At The London International Horse Show,  the class involves a maximum of five rounds- the first round followed by four jump-offs. Accuracy, power and nerves of steel are key and there is certainly no room for even minute error for horse or rider, when jumping such colossal fences. There is always at least one other fence placed in the arena so riders jump a “warm-up” fence before coming to the great wall. The starting heights can vary and for the subsequent jump-offs, the jumps are raised for each round. The winner is of course the horse and rider who jumps that famous brick wall at the greatest height. In the event of equality after the fifth round, riders share first prize and sometimes riders choose to bow out gracefully whilst they are equal first and share top spot with their rivals. First prize is worth £20,000 so it is taken very seriously.

Show jumping’s most famous family- The Whitaker’s, have been particularly successful in this competition. John Whitaker holds the record for winning the most amount of Puissance’s at Olympia whilst his son Robert is a Puissance genius and holds the record for jumping the class bareback (without a saddle). Robert’s cousin Ellen Whitaker has been one of the most successful female Puissance competitors and her brother William holds the record for being the youngest winner of the Olympia Puissance.

Robert Whitaker has won over 20 Puissance competitions and 13 consecutively on the impressive chestnut Finbarr jumping over 2.26m (7ft 5)ins  on one occasion in Dublin. “To win any class at Olympia is fantastic but I think the Puissance is even more special.” Says Robert. “It’s a class the crowds love, Finbarr was particularly popular because he’s this big horse with an even bigger jump. Although he certainly had his own style and technique jumping that wall.”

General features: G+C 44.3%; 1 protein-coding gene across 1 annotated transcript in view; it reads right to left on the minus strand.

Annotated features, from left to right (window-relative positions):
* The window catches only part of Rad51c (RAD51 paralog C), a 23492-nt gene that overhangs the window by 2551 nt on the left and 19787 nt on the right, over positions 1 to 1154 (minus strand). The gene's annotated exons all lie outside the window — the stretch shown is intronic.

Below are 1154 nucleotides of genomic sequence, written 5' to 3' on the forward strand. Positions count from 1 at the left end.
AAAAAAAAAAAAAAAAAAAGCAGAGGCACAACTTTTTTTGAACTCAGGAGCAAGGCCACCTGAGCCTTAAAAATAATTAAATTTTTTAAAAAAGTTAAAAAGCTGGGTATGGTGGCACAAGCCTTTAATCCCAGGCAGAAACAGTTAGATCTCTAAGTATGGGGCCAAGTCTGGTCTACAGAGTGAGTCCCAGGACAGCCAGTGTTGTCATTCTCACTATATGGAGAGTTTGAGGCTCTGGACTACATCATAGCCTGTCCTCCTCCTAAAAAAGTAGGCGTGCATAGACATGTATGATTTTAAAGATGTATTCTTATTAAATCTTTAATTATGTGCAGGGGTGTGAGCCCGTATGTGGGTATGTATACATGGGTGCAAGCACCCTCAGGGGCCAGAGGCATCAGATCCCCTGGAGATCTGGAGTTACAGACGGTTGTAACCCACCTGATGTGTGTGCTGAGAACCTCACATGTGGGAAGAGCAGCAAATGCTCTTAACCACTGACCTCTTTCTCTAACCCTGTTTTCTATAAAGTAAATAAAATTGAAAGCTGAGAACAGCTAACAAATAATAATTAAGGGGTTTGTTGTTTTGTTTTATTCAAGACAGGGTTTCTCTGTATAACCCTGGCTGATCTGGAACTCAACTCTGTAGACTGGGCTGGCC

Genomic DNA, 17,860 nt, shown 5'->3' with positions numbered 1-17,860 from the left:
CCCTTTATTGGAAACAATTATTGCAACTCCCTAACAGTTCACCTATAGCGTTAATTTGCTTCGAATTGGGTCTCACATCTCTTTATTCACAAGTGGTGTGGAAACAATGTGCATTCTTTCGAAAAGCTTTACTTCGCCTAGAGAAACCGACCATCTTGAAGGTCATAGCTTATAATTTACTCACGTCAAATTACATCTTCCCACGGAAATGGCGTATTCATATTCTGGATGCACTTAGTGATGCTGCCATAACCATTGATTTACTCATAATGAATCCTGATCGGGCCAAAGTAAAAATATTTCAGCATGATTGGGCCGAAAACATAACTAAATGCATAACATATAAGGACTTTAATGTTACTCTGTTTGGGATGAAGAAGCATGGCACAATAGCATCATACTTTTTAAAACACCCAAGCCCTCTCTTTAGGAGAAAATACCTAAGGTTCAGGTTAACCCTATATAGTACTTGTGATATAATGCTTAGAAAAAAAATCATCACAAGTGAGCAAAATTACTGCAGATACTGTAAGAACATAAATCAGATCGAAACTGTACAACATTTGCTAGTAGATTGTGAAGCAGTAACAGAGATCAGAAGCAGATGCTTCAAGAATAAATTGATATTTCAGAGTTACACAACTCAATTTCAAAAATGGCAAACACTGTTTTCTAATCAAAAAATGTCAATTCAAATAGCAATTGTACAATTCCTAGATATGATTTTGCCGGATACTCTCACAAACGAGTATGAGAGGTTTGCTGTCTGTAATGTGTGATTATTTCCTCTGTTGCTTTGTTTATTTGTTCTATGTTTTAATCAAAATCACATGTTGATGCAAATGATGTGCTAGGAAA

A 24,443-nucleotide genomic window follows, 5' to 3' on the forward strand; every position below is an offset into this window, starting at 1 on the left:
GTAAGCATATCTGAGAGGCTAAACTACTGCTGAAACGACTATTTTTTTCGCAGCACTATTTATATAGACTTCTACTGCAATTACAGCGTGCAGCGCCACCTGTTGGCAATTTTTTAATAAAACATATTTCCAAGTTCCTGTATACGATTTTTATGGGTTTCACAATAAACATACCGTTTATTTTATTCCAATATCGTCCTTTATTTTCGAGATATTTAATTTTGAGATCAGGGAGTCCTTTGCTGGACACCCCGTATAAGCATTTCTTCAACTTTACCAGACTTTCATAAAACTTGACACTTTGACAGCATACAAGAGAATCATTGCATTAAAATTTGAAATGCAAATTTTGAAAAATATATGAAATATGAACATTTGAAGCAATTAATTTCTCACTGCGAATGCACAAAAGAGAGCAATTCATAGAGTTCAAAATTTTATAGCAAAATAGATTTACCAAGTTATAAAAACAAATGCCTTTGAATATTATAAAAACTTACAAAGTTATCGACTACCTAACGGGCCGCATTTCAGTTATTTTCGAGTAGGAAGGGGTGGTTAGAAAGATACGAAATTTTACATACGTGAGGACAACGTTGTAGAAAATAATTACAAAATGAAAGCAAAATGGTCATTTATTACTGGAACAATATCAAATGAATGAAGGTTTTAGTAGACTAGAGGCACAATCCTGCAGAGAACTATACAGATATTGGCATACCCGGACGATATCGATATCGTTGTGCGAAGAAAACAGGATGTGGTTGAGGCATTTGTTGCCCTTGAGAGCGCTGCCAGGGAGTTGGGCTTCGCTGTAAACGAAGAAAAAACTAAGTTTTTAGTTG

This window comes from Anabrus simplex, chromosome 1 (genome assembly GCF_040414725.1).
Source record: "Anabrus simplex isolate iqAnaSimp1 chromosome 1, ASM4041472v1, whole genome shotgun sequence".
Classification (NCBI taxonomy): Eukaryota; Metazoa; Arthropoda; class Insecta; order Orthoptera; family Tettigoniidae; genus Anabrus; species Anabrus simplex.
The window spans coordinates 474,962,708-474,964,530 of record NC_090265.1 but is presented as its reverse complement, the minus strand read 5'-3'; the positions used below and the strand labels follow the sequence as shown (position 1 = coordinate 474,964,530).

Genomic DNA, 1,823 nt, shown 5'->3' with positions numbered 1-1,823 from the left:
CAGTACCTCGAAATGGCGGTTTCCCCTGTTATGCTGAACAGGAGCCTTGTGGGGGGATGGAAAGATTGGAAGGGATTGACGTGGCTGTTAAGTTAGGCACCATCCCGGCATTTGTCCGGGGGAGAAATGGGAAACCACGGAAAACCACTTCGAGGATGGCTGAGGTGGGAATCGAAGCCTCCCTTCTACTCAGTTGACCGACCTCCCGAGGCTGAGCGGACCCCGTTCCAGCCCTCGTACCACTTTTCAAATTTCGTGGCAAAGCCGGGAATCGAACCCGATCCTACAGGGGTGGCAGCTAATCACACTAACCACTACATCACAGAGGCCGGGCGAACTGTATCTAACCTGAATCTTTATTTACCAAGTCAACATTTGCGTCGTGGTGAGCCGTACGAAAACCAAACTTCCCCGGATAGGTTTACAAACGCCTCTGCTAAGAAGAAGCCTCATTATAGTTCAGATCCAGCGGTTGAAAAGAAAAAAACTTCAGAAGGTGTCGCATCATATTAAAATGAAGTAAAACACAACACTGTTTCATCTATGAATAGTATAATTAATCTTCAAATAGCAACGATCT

Robert and his horse Waterstone hold the record for bare back puissance clearing just under 2.1m (7ft). “It was one of those occasions where everything just went to plan on the night as Waterstone had never jumped a puissance before or even practised at home” says Robert.

Image rights Horse and Hound

 

 

Horse Scout catches up with showjumper Zoe Smith

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Horse Scout selected 19-year old Zoe Smith to become one of our sponsored riders, out of a huge number of talented young showjumpers on the AASE programme. Zoe is an International showjumper based in Lincolnshire and is certainly one to watch.